Deriving instances with a twist

Posted on July 8, 2018

When defining new data types, instance derivation can generate basic functionality for free. However, that mechanism cannot handle all types. For example, deriving Eq or Show (using the stock strategy) assumes that all constructor fields are instances of Eq and Show.

But if that condition is only broken by one field among many others, it would be a waste if the work done by deriving could not be reused.

{-# LANGUAGE FlexibleInstances #-}
{-# LANGUAGE ScopedTypeVariables #-}
{-# LANGUAGE StandaloneDeriving #-}

import Data.Coerce (coerce)

Problem example

Here is a Thing with four fields, one of which is a function. Let’s try to derive Show for it.

data Thing = Thing Int String Bool (Int -> Int)
  deriving Show

The compiler generates the following code to recursively show each field and put the results together, inserting parentheses where necessary.

instance Show Thing where
  showsPrec a_a1ar (Thing b1_a1as b2_a1at b3_a1au b4_a1av)
    = showParen
        (a_a1ar >= 11)
        ((.)
           (showString "Thing ")
           ((.)
              (showsPrec 11 b1_a1as)
              ((.)
                 showSpace
                 ((.)
                    (showsPrec 11 b2_a1at)
                    ((.)
                       showSpace
                       ((.)
                          (showsPrec 11 b3_a1au)
                          ((.) showSpace (showsPrec 11 b4_a1av))))))))

That code is then typechecked, and that fails because b4_a1av is a function, of type Int -> Int, and there is no Show instance for that type.

A Show instance for functions

An obvious workaround is to add a dummy instance for functions, that produces some placeholder.

instance Show (a -> b) where
  show _ = "_"

In fact, there is such an instance defined in base for this purpose, in Text.Show.Functions, so we could just import it. We can use the empty import list to indicate that nothing apart from the instance comes from this module.

import Text.Show.Functions ()

Adding such an instance makes more Show instances derivable. However, dummy instances for functions can make some common mistakes harder to detect at compile time, such as forgetting to apply a function to an argument.

Furthermore, instances are always reexported, so if we’re writing a library, this also pollutes the environment of users with that controversial instance.

Parameterizing types

A better solution is to hide the problematic field from the deriving mechanism. We start by replacing the field type with a new parameter. (Thing0 is a new name for Thing to avoid conflicts in this Literate Haskell file.)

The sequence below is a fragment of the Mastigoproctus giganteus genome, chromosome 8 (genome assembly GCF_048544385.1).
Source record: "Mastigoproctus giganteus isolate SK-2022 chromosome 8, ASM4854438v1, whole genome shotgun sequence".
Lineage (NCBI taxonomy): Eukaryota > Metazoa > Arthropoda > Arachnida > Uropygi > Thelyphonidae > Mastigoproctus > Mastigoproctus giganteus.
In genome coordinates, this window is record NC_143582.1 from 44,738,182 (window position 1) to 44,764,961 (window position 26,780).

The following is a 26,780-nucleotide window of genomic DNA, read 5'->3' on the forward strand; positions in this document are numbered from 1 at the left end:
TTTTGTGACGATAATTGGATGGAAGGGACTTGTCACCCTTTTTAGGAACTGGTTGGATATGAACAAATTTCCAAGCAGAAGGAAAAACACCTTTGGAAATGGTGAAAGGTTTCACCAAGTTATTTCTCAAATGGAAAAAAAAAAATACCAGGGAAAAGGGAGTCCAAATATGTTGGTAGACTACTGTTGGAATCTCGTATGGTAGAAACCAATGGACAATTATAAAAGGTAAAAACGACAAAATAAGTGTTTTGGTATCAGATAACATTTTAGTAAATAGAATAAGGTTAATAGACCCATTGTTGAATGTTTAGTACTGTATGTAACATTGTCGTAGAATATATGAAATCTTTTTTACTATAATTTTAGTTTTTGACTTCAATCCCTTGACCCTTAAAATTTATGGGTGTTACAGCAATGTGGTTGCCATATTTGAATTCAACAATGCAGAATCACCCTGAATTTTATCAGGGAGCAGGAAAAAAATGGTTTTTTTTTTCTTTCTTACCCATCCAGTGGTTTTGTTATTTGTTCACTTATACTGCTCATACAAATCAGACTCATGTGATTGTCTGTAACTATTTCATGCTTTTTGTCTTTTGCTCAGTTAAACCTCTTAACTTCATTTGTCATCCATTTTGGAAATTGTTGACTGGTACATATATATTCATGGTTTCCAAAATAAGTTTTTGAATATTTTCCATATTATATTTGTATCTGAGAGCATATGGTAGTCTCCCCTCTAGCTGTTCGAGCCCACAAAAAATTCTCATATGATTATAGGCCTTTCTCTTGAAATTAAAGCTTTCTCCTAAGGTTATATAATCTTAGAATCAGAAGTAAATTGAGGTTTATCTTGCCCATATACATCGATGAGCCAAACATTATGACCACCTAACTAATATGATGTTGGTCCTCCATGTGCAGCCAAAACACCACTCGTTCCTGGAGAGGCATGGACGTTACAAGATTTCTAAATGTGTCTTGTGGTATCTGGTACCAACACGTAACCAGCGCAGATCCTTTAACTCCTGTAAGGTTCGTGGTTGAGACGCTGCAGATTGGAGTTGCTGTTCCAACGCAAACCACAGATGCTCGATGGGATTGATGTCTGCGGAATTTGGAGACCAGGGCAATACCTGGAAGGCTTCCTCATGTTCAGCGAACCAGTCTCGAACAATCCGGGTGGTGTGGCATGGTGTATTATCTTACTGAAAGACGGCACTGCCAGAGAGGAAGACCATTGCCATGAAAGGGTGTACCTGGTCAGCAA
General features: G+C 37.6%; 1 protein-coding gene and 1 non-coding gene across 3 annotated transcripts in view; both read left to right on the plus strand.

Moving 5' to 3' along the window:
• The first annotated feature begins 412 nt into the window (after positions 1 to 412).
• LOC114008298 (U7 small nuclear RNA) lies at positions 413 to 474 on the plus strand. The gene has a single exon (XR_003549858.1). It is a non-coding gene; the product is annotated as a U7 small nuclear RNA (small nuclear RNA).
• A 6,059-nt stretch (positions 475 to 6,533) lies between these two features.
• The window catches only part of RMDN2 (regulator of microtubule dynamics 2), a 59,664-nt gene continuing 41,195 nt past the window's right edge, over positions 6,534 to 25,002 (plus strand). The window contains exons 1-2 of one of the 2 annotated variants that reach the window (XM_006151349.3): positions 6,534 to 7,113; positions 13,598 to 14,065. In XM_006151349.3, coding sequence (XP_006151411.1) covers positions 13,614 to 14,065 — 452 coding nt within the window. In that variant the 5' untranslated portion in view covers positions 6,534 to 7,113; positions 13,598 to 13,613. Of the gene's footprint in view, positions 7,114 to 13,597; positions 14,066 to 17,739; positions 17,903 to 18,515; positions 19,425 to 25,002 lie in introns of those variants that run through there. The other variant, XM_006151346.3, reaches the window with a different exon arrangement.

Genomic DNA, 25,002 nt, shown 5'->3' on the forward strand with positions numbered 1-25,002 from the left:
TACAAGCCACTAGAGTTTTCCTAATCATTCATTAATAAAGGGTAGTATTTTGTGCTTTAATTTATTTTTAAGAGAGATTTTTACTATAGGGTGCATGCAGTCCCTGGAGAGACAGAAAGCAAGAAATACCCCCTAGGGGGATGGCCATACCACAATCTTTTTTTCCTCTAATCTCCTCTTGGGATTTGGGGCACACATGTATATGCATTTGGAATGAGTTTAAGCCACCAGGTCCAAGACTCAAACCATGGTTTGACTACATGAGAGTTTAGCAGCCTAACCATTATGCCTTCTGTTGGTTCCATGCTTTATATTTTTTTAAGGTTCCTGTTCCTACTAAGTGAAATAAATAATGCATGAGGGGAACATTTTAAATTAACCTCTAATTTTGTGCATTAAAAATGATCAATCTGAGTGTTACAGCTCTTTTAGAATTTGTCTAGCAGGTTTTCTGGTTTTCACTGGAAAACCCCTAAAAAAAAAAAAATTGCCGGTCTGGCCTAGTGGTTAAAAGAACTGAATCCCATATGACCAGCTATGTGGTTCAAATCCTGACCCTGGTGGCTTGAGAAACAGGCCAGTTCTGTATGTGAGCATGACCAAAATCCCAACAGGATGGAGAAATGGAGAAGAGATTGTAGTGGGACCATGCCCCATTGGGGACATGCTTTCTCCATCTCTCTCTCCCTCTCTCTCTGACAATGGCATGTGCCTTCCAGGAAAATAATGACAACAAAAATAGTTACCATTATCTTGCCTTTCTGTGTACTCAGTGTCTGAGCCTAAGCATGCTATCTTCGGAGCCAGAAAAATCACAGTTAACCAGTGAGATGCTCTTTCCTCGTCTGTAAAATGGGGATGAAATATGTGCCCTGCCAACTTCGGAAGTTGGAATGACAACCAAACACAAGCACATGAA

data Thing0_ x = Thing0 Int String Bool x

type Thing0 = Thing0_ (Int -> Int)

The goal is to be able to apply show to Thing0, without manually implementing Show for it (which is especially desirable if Thing0 is a big type).

First, we can standalone-derive a Show instance for a specialization of Thing0_ at a type with a Show instance. We will then use that as the basis for the actual instance.

The INCOHERENT pragma makes it so that this instance can be ignored by the compiler later, avoiding instance overlap errors. It is fine to use this pragma here because the final instance will behave identically anyway. The only purpose of this first instance is to get code derived by the compiler somewhere accessible.

deriving instance {-# INCOHERENT #-} Show (Thing0_ (Opaque x))

where Opaque is the following newtype with a dummy instance that ignores its contents:

newtype Opaque a = Opaque a

instance Show (Opaque a) where
  show _ = "_"

Now we can write the actual Show instance by “coercing” the derived one above. Specializing showsPrec to Thing0_ (Opaque x) cause the above instance to be chosen rather than the one we’re defining Thing0_ x (even though instance resolution can be recursive like that, e.g., Eq for []) because the above one is the most specific one that matches Thing (Opaque x).

instance Show (Thing0_ x) where
  showsPrec = coerce (showsPrec :: Int -> Thing0_ (Opaque x) -> ShowS)

Here we go.

main :: IO ()
main = print (Thing0 1 "two" True (+ 4) :: Thing0)

-- Output:    Thing0 1 "two" True _

Ew?

INCOHERENT instances are always dirty hacks, because instance resolution can easily become unpredicable when they are abused.1 We used this pragma to “hide” an instance created using deriving, usually the stock instances for a few standard type classes. This trick also works for anyclass deriving of instances having default implementations that are otherwise not exported.

But once we have a “default implementation” of some form, we can modify it to work with an altered representation of a newly defined type using more common methods (coerce being the cheapest one). For this reason, libraries should export default implementations of type class methods as separate functions, even if they use DefaultSignatures.

For example, we can use the same technique to derive a tweaked Show instance from a GHC.Generics implementation (from my package generic-data2, which also defines the Opaque wrapper):

{-# LANGUAGE DeriveGeneric, ScopedTypeVariables #-}
import Data.Coerce (coerce)
import GHC.Generics (Generic)
import Generic.Data (Opaque(..), gshowsPrec)  -- generic-data

data Thing_ x = Thing Int String Bool x
  deriving Generic

type Thing = Thing_ (Int -> Int)

instance Show (Thing_ x) where
  showsPrec = coerce (gshowsPrec :: Int -> Thing_ (Opaque x) -> ShowS)

main = print (Thing 1 "2" True (+ 4) :: Thing)

  1. aeson uses INCOHERENT instances to implement the omitNothingFields option. One possibly surprising consequence is that, for a parameterized Record type, having derived an instance forall a. ToJSON a => ToJSON (Record a) with omitNothingFields=True, using that instance with a = Maybe () will not allow fields originally of type a to be omitted.

  2. See also my previous post An old and new library for generic deriving.